Table of Contents
Defining decoupled WordPress
Decoupled WordPress, also commonly known as “Headless WordPress”, is a term used to describe using WordPress primarily as a back-end data API. As opposed to using the WordPress templating and theming engines for the presentation layer. Still confused? No worries, let’s break that down by reviewing WordPress and its feature set.
As you know WordPress and its plugin system can do a lot for you and your website. All these features fall into two overarching functions. First, WordPress allows content creators to write content and associated data. No matter the content, the WP ecosystem can store the data provided by writers, editors, SEO specialists, and more. Software that provides these features is known as a Content Management System (CMS). Second, WordPress renders stored content via its templating and theming engines into web pages for website visitors to consume. Keep these two functions in mind as we continue.
Building websites has changed a lot in the 20 years since WordPress was invented, we have different ways of rendering and templating websites. We also have mobile apps, car entertainment systems, TVs, game consoles, billboards, smart devices, etc. All of this means that we have new places to render the content in WordPress. Places that WordPress’ theming and templating system couldn’t dream of when it was built.
Decoupled WordPress is when you use WordPress as a CMS; then, through an API, use a separate software stack to render a user experience. That may be a website, mobile app, billboard, etc. Whatever it is, the data is still coming from WP. WP is functioning as a CMS, you may even be using its templating system for your website, but you are also driving other user experiences with its data. Using a single source of data to deliver data into distinct systems for various reasons is called multi-channel content delivery.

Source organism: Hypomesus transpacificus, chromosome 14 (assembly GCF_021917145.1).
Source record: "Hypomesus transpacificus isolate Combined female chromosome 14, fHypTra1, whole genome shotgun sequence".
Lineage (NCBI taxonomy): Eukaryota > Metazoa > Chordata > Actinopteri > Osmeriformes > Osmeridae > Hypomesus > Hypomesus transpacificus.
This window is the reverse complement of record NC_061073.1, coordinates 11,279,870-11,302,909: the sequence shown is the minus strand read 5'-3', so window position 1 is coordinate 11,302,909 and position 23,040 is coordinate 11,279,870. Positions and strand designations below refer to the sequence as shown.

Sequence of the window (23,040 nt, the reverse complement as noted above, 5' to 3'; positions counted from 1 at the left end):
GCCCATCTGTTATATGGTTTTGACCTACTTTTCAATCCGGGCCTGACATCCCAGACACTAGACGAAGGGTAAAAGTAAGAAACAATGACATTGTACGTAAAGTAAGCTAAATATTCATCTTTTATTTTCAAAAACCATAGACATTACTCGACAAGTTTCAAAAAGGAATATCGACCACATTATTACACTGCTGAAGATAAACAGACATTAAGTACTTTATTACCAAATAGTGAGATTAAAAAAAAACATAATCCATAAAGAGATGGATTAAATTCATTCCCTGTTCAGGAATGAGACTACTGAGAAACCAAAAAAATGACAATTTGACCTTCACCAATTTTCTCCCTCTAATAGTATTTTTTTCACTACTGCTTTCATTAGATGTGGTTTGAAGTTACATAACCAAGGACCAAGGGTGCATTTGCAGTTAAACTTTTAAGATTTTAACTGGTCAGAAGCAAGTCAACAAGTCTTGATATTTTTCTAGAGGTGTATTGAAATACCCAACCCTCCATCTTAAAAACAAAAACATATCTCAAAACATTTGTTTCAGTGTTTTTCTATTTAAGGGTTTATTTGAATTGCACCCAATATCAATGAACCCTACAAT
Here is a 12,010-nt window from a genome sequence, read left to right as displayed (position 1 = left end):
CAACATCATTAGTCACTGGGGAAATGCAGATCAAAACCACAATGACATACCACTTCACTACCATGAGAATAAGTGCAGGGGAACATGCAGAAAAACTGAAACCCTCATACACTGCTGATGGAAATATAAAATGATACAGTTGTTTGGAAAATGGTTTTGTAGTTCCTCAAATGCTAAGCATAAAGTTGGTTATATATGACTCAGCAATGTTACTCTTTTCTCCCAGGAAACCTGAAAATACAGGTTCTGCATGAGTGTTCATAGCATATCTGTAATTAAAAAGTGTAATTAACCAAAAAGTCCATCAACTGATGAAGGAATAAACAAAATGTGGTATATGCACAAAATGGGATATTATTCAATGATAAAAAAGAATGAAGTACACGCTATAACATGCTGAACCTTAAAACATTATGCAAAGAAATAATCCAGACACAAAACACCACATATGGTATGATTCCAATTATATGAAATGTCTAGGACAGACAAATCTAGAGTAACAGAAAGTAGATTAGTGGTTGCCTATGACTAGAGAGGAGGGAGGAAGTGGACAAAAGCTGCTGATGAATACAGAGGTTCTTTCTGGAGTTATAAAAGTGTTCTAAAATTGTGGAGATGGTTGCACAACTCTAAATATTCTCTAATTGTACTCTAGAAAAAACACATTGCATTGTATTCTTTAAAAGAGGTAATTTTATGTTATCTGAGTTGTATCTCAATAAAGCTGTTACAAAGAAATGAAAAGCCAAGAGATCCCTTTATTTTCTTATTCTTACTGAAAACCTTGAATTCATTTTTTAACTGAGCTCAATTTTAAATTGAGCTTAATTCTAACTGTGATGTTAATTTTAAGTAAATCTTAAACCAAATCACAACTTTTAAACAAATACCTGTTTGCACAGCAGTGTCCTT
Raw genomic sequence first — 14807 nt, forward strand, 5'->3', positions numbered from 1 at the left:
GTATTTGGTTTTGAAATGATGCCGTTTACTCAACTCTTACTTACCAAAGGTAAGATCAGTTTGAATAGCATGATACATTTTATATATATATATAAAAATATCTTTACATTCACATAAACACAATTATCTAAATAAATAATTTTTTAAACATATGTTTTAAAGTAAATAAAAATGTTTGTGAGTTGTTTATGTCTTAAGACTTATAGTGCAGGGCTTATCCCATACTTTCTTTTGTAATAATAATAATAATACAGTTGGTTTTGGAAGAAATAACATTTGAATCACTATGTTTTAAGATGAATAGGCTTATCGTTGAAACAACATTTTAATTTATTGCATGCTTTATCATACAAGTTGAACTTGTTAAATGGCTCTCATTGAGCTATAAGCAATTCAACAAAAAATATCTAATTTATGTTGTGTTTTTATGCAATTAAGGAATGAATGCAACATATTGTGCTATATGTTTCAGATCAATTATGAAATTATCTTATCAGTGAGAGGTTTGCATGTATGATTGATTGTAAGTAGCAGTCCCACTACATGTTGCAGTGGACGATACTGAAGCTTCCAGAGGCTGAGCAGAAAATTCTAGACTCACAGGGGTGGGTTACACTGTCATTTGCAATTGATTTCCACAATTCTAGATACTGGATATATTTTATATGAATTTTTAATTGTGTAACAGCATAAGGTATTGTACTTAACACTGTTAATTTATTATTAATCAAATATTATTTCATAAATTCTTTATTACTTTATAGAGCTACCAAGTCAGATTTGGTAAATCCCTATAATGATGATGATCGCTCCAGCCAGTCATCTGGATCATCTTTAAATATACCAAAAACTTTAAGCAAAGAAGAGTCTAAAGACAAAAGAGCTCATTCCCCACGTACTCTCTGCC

Decoupled WP in the wild
It’s fairly easy to identify decoupled WordPress, but very hard to define decoupled WordPress. This is because of the nearly infinite ways any engineer might decide to use a JSON API. Very commonly, they use it to build a website. Others choose to consume the data in a mobile app. Another might use it to create an article-sharing network among independent news outlets. Maybe some drive digital signage with their WP instance. The real thinker might even use a single WP instance to drive all the experiences at the same time.
However it is applied, decoupled WordPress is a powerful tool for publishing on a variety of platforms. But it’s not for everyone, and our next guide in this series will focus on helping you understand and communicate with your team why decoupled WordPress may or may not be a fit for the project you are working on.
So what does the actual tech look like for this? There are two main technologies used for building with decoupled WP. WPGraphQL or the WordPress REST API. These are both great options for building decoupled WP. For more info on this topic checkout our guide comparing REST vs GraphQL API.